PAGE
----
The Brazilian trade publication’s monthly overview recently released its own “Top 10” list of what to expect in the tour and travel industry in the USA’s fifth-largest overseas source market (about to reclaim its rank as fourth-largest), which follows.
If 2019 was a year to breathe a sigh of relief, but still tense, especially because of Avianca Brazil bankruptcy, soaring airfares (particularly domestic flights and flights to the United States) and the dollar hike, 2020 promises to be a bit better.
1. More flights. In the second week of December, Air Canada began a seasonal winter flight between Montreal and São Paulo, which is to be set on the company’s schedule in 2020/2021. The company will also increase capacity on the Toronto-São Paulo route, with the 777 replacing the current 787-900 from March. Other airlines, such as American Airlines, which will have a seasonal Rio-New York flight from this month, Delta Air Lines, Gol (expecting to return to 737 MAX operation) and LATAM (due to Delta partnership) have already signaled that will increase capacity in 2020. It all depends on the economy to correspond to the expectations. For us to have an idea, American has operated 118 weekly flights between Brazil and the United States, and today there are only 49.
2. More budget-oriented travels. Brazilians are increasingly aware of any spending on international travel due to the high price of dollar, which should remain in 2020. They will continue traveling, but are aware of the budget, cost-effectiveness and quality of what is being offered.
3. More Florida. Yes, Brazil will continue to be in Top 3 sales for Walt Disney World, Universal Orlando, Miami and other Florida destinations and attractions. Brazilians like the way they are received in the State, feel familiarity with it and have no language barrier problems. Florida will continue to be a favorite destination.
4. More destinations. However, you can expect people to look for new destinations (often in conjunction with familiar ones) and experiences. On the rise: Asia (with stops midway, which may be in Europe, the United States, Africa or the Middle East); cruises to different destinations (including river trips); West Coast of the United States; secondary cities in Europe and extreme destinations, like Antarctica.
5. Luxury, luxury, luxury. Luxury travel will always have a demand in Brazil, but pay attention. The luxury super tourist is diverse and there are regional differences: from the new rich to the intellectual rich. There are those who are looking for six star palaces and hotels and those who want the most local and conscious experience.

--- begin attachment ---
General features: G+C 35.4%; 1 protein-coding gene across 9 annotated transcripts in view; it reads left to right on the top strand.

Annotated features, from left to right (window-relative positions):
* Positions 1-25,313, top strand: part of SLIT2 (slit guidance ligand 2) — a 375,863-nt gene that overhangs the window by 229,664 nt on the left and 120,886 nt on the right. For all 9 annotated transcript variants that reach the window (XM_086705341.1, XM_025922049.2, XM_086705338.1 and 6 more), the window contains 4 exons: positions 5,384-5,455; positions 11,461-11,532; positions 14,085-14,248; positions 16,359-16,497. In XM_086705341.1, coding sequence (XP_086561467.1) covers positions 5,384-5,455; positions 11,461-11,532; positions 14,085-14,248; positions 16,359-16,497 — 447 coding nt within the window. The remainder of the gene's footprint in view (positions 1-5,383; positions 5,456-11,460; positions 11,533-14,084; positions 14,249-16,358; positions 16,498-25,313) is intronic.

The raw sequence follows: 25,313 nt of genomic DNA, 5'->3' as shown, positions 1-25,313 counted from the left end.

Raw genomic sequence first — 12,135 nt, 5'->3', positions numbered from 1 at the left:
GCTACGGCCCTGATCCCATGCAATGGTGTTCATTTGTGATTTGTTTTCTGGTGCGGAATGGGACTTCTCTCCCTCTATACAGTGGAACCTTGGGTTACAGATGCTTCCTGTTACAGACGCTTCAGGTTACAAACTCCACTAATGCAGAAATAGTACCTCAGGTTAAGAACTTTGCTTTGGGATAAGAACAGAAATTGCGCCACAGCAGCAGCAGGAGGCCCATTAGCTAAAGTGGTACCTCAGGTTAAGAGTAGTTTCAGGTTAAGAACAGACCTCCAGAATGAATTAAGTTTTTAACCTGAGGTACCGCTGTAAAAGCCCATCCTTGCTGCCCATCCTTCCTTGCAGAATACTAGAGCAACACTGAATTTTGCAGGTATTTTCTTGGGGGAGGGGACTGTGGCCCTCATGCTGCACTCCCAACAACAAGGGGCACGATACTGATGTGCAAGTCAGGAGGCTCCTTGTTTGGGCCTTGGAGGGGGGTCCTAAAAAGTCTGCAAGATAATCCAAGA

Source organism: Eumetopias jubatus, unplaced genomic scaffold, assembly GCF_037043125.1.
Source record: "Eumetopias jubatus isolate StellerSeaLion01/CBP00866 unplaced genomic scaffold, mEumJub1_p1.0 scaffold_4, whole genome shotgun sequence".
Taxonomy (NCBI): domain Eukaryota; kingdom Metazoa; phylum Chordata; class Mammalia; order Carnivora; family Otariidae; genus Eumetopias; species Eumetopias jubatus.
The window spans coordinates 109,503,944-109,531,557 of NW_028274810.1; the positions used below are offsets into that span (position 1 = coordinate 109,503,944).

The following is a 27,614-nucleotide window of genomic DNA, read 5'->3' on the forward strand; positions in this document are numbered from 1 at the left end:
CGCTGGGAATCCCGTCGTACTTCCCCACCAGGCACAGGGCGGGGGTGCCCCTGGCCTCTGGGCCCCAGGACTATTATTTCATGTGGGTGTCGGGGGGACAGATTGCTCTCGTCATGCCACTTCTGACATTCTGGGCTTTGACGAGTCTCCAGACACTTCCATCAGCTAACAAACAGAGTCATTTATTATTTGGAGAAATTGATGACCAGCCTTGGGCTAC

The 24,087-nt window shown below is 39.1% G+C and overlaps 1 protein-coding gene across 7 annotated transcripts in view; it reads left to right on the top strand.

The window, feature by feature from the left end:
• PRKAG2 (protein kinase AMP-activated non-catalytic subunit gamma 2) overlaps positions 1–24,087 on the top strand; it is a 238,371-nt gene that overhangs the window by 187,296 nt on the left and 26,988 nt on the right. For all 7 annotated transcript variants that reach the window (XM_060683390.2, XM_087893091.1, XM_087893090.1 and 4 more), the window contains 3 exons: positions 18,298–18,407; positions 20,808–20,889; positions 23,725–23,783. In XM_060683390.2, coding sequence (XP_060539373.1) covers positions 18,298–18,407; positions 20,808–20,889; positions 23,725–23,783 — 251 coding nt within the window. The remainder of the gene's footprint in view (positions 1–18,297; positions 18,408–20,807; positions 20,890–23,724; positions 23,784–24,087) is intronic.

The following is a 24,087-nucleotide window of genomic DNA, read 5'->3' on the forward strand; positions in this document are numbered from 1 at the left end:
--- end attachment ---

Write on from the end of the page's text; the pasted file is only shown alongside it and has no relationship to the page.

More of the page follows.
6. Accommodation is in hotels. Brazilian first-time travelers may even opt for alternative accommodation, but the Brazilian prefer to stay in hotels or serviced houses, such as in Kissimmee, Florida. But hotels need to offer benefits and value for money invested. Internet, shuttle service to attractions, breakfast, early check-in and late check-out and discounts on purchases, for example. The amount of hotel brands, however, confuses the Brazilian. They trust hotel chains and need to better understand what each brand offers and what type of guest it is intended for.
7. Family travel. It is and will continue to be the priority for Brazilians. The number of days off during summer and even winter holidays requires parents to take their children on a trip. Northeastern and southern Brazil, besides Rio de Janeiro, are the favorite destinations. Abroad, Europe is being more chosen for family travels and tries to topple Florida and New York. California is also keeping an eye on this segment.
8. Niches. Content trips, exchange programs, women traveling alone, trips for sport practicing, sports watching trips (remember we’ll have Tokyo 2020), trips to theme fairs, pop culture, and shows and concerts are on the rise, as well as wellness.
9. Domestic travel In Brazil, corporate travel dominates air travels, with about 60 percent of aircraft utilization. Domestic travel is a powerhouse, but it is often made by car and bus (something that has been growing strongly, since Brazil has not invested in railroads but rather in highways). Internationally, leisure dominates, but there are routes to the United States and Europe, in which corporate travels are very significant.
10. South America Asleep in 2019 due to conflicts and political crises, South America promises to come back in full force in 2020, whether in winter, mainly Chile and Argentina, or in summer. We will invest in events, exclusive content and publications that may help the tourism professionals to differentiate themselves and grow with quality.
To see the complete publication, click here.